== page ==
When I Think, I Listen the Hardest: An Interview with John T. Lysaker
Interviewed by Scott F. Parker
With prose full of wit, self-awareness, even self-doubt, and always good will, professor John T. Lysaker’s books take philosophy personally.

Poetry Is Thought As Feeling: An Interview with Karen Garthe
Interviewed by bart plantenga
Karen Garthe’s poetry is that ruminating bouquet, a cognitive dissonance of richness in the realm of austerity. She discusses her recent collection The hauntRoad with author bart plantenga.

The Terror of Freedom: an interview with Robert Kloss
Interviewed by Gavin Pate
Robert Kloss discusses his early work, as well as his new novel, A Light No More, a hybrid work that infects the reader with a harrowing vision of the world.


Adam Tavel
Tavel taps the spirit of Edgar Allan Poe in his award-winning collection, exploring a gamut of personal pain with a heavy, heart-like rhythmic beat. Reviewed by Dana Wilde

Light Wind Light Light
Bin Ramke
Ramke’s thirteenth volume continues his questioning into subjective and objective realities, creating “lines and layers” where consciousness meets quantum and cosmic patterns. Reviewed by Cindra Halm

Exclusions & Limitations
Jennifer O’Grady
Exclusions & Limitations exposes the risky business of being a parent, of experiencing love, of being alive. Reviewed by Eileen Murphy

Poet and The Circus
Clark Coolidge
Clark Coolidge is a powerhouse among poets; over the years his sheer output has been nothing less than monumental, and at seventy-nine years of age shows no signs of stopping. Reviewed by Patrick James Dunagan


Transit Comet Eclipse
Muharem Bazdulj
The movement of celestial bodies creates a thematic atmosphere throughout the novel, in counterpart with the more mundane movement of characters as they cross borders and travel through frontier lands. Reviewed by Seth Rogoff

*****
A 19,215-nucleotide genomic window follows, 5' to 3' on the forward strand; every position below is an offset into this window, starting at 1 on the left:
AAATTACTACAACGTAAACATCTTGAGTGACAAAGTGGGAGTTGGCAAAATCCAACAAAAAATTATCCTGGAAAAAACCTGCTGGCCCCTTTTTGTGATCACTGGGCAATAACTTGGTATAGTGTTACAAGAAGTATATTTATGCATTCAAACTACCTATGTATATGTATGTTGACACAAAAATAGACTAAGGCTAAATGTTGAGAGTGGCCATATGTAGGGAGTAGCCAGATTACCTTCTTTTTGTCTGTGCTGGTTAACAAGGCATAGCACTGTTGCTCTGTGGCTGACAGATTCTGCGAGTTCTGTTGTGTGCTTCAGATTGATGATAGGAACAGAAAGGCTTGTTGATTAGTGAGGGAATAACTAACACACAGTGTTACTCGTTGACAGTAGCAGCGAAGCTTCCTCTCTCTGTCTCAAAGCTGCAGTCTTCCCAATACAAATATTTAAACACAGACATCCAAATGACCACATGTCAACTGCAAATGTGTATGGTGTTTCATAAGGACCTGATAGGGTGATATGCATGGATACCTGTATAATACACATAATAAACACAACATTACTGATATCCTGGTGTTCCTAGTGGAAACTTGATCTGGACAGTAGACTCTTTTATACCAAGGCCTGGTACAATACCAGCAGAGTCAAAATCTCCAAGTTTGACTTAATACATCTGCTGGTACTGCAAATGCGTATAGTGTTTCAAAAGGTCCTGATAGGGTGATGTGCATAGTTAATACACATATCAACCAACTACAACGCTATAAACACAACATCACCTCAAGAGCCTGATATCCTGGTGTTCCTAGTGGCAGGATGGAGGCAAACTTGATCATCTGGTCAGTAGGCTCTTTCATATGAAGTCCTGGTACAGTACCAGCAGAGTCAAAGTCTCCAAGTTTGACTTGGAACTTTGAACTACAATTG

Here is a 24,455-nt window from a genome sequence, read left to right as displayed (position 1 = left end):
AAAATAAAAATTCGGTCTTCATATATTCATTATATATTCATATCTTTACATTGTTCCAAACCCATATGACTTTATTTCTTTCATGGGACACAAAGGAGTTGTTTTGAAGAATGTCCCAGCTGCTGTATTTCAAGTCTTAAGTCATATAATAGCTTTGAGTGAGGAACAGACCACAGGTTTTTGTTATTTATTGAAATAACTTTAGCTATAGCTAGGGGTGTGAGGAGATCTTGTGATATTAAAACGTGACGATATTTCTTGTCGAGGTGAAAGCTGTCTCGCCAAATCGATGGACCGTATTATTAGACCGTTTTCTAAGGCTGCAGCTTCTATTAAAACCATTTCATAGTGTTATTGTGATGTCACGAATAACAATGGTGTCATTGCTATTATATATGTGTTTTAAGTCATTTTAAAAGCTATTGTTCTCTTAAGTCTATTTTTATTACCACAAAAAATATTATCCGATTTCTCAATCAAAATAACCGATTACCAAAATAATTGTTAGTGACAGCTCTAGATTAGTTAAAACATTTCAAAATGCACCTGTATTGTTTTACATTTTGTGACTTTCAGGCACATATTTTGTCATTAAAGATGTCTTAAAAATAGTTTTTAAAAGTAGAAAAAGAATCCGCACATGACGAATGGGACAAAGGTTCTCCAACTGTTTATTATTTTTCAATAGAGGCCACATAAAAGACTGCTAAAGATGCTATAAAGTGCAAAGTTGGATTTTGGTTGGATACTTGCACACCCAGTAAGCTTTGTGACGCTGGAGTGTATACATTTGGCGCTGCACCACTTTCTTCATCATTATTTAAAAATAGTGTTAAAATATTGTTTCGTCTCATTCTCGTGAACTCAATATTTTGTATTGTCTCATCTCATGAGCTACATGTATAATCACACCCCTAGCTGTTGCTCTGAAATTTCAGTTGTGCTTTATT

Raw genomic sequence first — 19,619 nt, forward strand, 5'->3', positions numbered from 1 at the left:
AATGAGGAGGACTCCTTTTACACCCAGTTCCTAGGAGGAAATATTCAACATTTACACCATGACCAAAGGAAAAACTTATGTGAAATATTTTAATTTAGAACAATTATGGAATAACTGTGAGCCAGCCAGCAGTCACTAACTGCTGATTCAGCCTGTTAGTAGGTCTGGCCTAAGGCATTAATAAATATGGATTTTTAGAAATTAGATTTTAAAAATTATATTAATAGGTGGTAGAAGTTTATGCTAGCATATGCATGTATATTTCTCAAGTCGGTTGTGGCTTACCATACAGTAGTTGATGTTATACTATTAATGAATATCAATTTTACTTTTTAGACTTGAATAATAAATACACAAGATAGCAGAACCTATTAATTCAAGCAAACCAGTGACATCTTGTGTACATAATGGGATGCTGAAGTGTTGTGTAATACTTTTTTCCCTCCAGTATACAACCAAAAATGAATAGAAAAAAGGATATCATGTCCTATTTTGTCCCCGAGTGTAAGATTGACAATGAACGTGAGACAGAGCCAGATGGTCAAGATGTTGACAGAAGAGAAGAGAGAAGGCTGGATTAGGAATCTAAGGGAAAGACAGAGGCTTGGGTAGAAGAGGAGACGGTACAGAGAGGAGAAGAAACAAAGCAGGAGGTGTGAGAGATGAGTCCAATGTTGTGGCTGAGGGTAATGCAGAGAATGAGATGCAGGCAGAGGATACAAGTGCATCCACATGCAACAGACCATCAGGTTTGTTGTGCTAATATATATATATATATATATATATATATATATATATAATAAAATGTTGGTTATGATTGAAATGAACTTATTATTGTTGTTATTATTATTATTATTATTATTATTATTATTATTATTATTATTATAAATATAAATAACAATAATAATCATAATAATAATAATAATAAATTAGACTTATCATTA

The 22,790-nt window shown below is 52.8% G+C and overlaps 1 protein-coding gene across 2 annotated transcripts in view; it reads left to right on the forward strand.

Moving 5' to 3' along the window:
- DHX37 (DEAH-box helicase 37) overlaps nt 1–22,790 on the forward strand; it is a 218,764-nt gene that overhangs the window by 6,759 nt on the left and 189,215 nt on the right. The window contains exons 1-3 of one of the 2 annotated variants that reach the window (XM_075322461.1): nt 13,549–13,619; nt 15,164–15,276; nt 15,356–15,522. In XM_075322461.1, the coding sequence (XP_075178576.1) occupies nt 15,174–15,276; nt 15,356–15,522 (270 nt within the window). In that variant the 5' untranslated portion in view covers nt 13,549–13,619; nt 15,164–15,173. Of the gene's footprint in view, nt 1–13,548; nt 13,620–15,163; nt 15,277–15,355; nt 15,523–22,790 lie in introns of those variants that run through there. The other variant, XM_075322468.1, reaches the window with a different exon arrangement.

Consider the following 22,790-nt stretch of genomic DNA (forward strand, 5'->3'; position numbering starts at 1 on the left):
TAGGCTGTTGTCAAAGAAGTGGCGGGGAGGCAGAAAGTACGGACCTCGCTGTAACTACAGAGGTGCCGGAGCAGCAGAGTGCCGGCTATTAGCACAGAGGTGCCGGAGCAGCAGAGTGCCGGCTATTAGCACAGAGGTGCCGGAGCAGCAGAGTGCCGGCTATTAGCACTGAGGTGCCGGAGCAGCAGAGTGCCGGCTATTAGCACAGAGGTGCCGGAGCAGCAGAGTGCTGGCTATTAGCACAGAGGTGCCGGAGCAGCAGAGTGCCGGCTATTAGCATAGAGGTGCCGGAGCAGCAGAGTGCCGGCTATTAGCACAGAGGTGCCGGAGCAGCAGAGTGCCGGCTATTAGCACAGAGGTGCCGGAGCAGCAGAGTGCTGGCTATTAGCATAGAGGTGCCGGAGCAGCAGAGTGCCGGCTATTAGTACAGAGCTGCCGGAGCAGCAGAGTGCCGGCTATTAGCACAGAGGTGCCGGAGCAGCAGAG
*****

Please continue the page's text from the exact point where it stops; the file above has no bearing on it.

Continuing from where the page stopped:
For Other Ghosts
Donald Quist
Quist’s For Other Ghosts follows a path traced by his award-winning nonfiction collection Harbors: narrative as a map and its trajectory as a layered rather than a linear move. Reviewed by Nick Hilbourn

Suicide Club
Rachel Heng
Heng’s debut novel Suicide Club depicts a near-future dystopia in which optimized healthcare for the privileged few creates a society where the inevitability of death is replaced by the inevitability of living. Reviewed By Rachel Hill

Zachary Mason
Mason returns to revamping classics with his turn at Ovid’s Metamorphoses, ably suspending his predilection toward scientific exactitude in favor of artistic liberty and poetic flourish. Reviewed by Chris Via


Jindrich Štyrský
Dreamverse isn’t so much the atlas of Štyrský’s inner world as a set of picture postcards—often scandalous, just as often intoxicating—sent from this land of imagination. Reviewed by Paul McRandle

Preserving Fire: Selected Prose
Philip Lamantia
With entries dated from 1943 to 2001, Preserving Fire gathers an eclectic assortment of essential material by this often-overlooked American Surrealist. Reviewed by Patrick James Dunagan

Rain Taxi Online Edition Winter 2018-2019 | © Rain Taxi, Inc. 2019